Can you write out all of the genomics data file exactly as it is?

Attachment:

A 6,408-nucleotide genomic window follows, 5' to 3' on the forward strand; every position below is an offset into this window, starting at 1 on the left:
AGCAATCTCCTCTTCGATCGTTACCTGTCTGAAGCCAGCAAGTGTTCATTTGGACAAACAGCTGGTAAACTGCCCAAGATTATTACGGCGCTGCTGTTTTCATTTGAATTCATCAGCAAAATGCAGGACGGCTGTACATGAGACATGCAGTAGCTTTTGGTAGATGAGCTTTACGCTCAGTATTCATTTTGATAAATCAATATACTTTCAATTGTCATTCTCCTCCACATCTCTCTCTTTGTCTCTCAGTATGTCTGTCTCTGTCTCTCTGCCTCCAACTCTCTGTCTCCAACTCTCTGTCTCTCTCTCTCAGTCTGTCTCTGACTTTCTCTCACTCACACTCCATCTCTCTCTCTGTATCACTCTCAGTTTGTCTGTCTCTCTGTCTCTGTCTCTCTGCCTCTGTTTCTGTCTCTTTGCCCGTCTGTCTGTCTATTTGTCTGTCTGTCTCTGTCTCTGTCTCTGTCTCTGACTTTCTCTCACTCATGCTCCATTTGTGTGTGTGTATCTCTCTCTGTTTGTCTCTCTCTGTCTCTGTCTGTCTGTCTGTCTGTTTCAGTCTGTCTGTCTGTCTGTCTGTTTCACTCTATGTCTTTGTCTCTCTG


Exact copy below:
A 6,408-nucleotide genomic window follows, 5' to 3' on the forward strand; every position below is an offset into this window, starting at 1 on the left:
AGCAATCTCCTCTTCGATCGTTACCTGTCTGAAGCCAGCAAGTGTTCATTTGGACAAACAGCTGGTAAACTGCCCAAGATTATTACGGCGCTGCTGTTTTCATTTGAATTCATCAGCAAAATGCAGGACGGCTGTACATGAGACATGCAGTAGCTTTTGGTAGATGAGCTTTACGCTCAGTATTCATTTTGATAAATCAATATACTTTCAATTGTCATTCTCCTCCACATCTCTCTCTTTGTCTCTCAGTATGTCTGTCTCTGTCTCTCTGCCTCCAACTCTCTGTCTCCAACTCTCTGTCTCTCTCTCTCAGTCTGTCTCTGACTTTCTCTCACTCACACTCCATCTCTCTCTCTGTATCACTCTCAGTTTGTCTGTCTCTCTGTCTCTGTCTCTCTGCCTCTGTTTCTGTCTCTTTGCCCGTCTGTCTGTCTATTTGTCTGTCTGTCTCTGTCTCTGTCTCTGTCTCTGACTTTCTCTCACTCATGCTCCATTTGTGTGTGTGTATCTCTCTCTGTTTGTCTCTCTCTGTCTCTGTCTGTCTGTCTGTCTGTTTCAGTCTGTCTGTCTGTCTGTCTGTTTCACTCTATGTCTTTGTCTCTCTG